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Feb. 24, 2013 at 5:00 PM
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Denver area buffeted by blizzard

DENVER, Feb. 24 (UPI) -- The Denver area was under a winter storm warning Sunday with 10 inches of blowing snow expected into the evening, the National Weather Service said.

Much of eastern Colorado was hunkered down as the blizzard blew through on a course that will take it across the Great Plains and into the Midwest Monday.

The FAA said air traffic at the Denver airport was seeing at least two-hour delays and some 200 flights canceled. In the city itself, a fleet of snowplows hit the streets Saturday night and motorists were urged to stay home.

A spokeswoman for the city told the Denver Post heavy duty plows were working to keep up with rapid snowfall on main roads. Smaller pickups were working on side streets to prevent ruts and packed, frozen snow tracks from forming, which makes it more difficult to clear later.

"We are trying to stay with it," said Ann Williams, spokeswoman for the city's public works department. "The snow is coming down fairly fast and fairly heavy."

If snowfall increased to more than a foot, the department would have to request funds for additional plowing from city hall.

Next in line for a snow day will be the Texas and Oklahoma Panhandles as well as Kansas and the Kansas City areas. AccuWeather predicted strong winds -- up to 50 mph in some places -- and snowfall rates up to 2 inches per hour, making for likely blizzard conditions.

Duncan blames Congress for looming cuts

WASHINGTON, Feb. 24 (UPI) -- U.S. Education Secretary Arne Duncan said the sequester, which will go into effect in just five days, could lead to 40,000 teachers losing their jobs.

On CBS's "Face the Nation" Sunday, Duncan said when such effects will take place is unknown, but the across-the-board cuts will cause nationwide instability in the education system.

"And as you know, the vast majority of federal money goes to help vulnerable children, so whether it's children with special needs, whether it's poor children, whether it's adults in college who are doing work study programs, whether it's our babies we talk about in Head Start, we don't have any ability with dumb cuts like this to figure out what the right thing to do is," he said.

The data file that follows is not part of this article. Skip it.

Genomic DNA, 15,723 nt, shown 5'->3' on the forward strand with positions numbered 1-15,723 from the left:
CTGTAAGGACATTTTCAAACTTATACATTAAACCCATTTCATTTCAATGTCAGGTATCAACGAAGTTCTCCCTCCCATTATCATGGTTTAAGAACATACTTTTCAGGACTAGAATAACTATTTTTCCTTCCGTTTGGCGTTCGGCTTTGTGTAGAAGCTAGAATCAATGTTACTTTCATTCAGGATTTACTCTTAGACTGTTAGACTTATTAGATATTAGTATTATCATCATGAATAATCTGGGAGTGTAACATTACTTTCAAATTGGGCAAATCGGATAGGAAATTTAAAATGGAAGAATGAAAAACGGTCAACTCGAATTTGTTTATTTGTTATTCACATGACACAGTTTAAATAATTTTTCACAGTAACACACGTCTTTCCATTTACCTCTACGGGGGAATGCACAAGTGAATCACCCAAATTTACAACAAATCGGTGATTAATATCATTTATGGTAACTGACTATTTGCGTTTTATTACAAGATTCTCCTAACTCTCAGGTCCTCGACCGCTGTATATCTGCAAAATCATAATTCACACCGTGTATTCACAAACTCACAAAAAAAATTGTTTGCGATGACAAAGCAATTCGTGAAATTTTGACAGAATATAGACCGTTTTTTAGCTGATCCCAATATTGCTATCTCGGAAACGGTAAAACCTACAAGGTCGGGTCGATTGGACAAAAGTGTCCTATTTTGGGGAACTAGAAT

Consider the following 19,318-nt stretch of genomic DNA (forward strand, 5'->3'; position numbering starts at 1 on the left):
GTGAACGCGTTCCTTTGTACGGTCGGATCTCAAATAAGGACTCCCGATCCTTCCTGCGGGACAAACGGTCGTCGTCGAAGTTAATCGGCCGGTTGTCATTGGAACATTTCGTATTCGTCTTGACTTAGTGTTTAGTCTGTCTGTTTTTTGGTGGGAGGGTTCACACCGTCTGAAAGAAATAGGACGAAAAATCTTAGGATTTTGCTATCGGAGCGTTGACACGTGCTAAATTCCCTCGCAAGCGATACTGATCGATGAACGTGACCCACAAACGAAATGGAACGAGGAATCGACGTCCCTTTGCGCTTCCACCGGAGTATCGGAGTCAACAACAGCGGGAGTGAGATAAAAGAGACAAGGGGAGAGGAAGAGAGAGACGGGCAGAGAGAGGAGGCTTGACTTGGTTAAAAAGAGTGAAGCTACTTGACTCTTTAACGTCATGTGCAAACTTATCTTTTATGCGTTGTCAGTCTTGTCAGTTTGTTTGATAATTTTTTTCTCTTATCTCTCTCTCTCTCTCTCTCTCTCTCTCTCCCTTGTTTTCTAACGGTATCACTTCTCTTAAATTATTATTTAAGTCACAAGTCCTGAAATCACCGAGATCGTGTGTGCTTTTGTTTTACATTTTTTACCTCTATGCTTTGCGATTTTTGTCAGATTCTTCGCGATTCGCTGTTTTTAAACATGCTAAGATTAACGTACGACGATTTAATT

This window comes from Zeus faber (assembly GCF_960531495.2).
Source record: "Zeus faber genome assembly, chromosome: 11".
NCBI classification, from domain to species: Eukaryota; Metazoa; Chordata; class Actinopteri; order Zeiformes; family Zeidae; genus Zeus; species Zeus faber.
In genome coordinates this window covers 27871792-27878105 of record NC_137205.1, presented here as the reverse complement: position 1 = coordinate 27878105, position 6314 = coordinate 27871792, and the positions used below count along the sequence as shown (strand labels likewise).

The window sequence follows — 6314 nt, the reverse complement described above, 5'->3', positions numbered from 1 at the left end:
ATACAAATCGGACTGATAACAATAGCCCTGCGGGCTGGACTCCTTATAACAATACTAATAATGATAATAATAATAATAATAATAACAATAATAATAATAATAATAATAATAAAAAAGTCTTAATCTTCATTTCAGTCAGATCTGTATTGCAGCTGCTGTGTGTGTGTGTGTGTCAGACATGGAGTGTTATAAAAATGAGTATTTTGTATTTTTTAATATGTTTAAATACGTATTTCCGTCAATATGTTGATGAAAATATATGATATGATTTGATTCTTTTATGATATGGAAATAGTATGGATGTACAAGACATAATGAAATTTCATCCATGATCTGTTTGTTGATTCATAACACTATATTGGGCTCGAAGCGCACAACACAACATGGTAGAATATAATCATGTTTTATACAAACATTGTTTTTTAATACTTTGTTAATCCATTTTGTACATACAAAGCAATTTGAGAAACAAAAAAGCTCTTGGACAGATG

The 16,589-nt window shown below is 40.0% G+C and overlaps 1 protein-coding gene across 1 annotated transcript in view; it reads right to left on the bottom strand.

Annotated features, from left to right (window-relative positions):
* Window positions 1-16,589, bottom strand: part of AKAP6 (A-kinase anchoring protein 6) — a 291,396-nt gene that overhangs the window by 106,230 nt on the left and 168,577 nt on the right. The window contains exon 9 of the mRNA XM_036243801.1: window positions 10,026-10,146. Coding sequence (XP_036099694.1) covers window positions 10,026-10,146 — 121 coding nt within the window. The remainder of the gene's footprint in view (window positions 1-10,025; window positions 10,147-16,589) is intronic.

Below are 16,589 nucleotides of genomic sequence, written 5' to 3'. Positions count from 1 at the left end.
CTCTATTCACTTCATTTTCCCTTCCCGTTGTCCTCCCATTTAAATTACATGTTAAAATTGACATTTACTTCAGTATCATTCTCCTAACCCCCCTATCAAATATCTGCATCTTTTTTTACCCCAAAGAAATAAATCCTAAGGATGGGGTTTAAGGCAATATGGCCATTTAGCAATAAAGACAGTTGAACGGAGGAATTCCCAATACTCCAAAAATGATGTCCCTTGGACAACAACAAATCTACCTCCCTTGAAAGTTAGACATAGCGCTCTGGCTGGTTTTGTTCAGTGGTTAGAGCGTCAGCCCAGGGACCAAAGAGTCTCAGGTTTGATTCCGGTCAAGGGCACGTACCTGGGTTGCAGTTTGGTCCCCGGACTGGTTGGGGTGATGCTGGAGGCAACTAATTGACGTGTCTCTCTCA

Duncan insisted that the sequester's effects are not being exaggerated, and said the cuts would lead to 70,000 less children in the Head Start program.

Duncan said school districts are already struggling and blamed Congress for not knowing what is going on in their local districts.

"We don't have to be in this situation. This is not rocket science. We could solve this tomorrow if folks had the will to compromise, to come to the table and do the right thing for children and to try and keep growing the middle class," he said.

LaHood: No avoiding air controller cuts

WASHINGTON, Feb. 24 (UPI) -- U.S. Transportation Secretary Ray LaHood said he would have no choice but to cut back on air-traffic staffing in the event the sequestration takes effect.

Appearing on CNN's "State of the Union" Sunday, LaHood discounted the notion there were other areas of the Federal Aviation Administration budget that could be cut without impacting air travel.

"The largest number of employees at DOT is at FAA, of which the largest number are FAA controllers," said LaHood. "We are going to try and cut as much as we possibly can out of contracts and other things that we do. But in the end, there has to be some kind of furlough of air traffic control."

The sequestration includes mandatory spending cuts and tax hikes that will take effect March 1 unless Congress and the Obama administration agree on a budget proposal. The FAA alone faces $600 million in immediate cuts.

LaHood this week warned airlines this week that furloughs would reduce air-traffic control staffing and other FAA services, and would lead to significant slow-downs at major airports.

The warning stirred up speculation the Obama administration was using scare tactics to pressure congressional Republicans..LaHood told CNN, however, there was no way to dodge the requirements of making billions of dollars worth of budget cuts on short notice.

"This sequester is very serious business, and it requires us to make the reductions that we're making," La?Hood said. "It requires us, as painful as it is, to furlough the people that we're going to have to furlough. And we're taking it very seriously."

Special Forces to exit key province

KABUL, Afghanistan, Feb. 24 (UPI) -- Afghanistan has banned U.S. Special Forces from operating in a province near Kabul, saying Afghans working for the elite force have tortured villagers.

The New York Times reported Sunday the order is set to be implemented within two weeks in the Maidan Wardak province. The newspaper said the province lies southwest of Kabul and is used by the Taliban to launch attacks on the capital.

The Times said that with the scheduled withdrawal of regular U.S. combat troops, the special operations teams would have been the only offensive troops in the area.

The report said coalition leaders were told of the order Sunday afternoon, and were still trying to find out what it actually involved.

Aimal Faizi, a spokesman for President Hamid Karzai, said the country's National Security Council decided to impose the ban after weeks of trying to get answers to accusations that Maidan Wardak residents were being killed or tortured or had disappeared.

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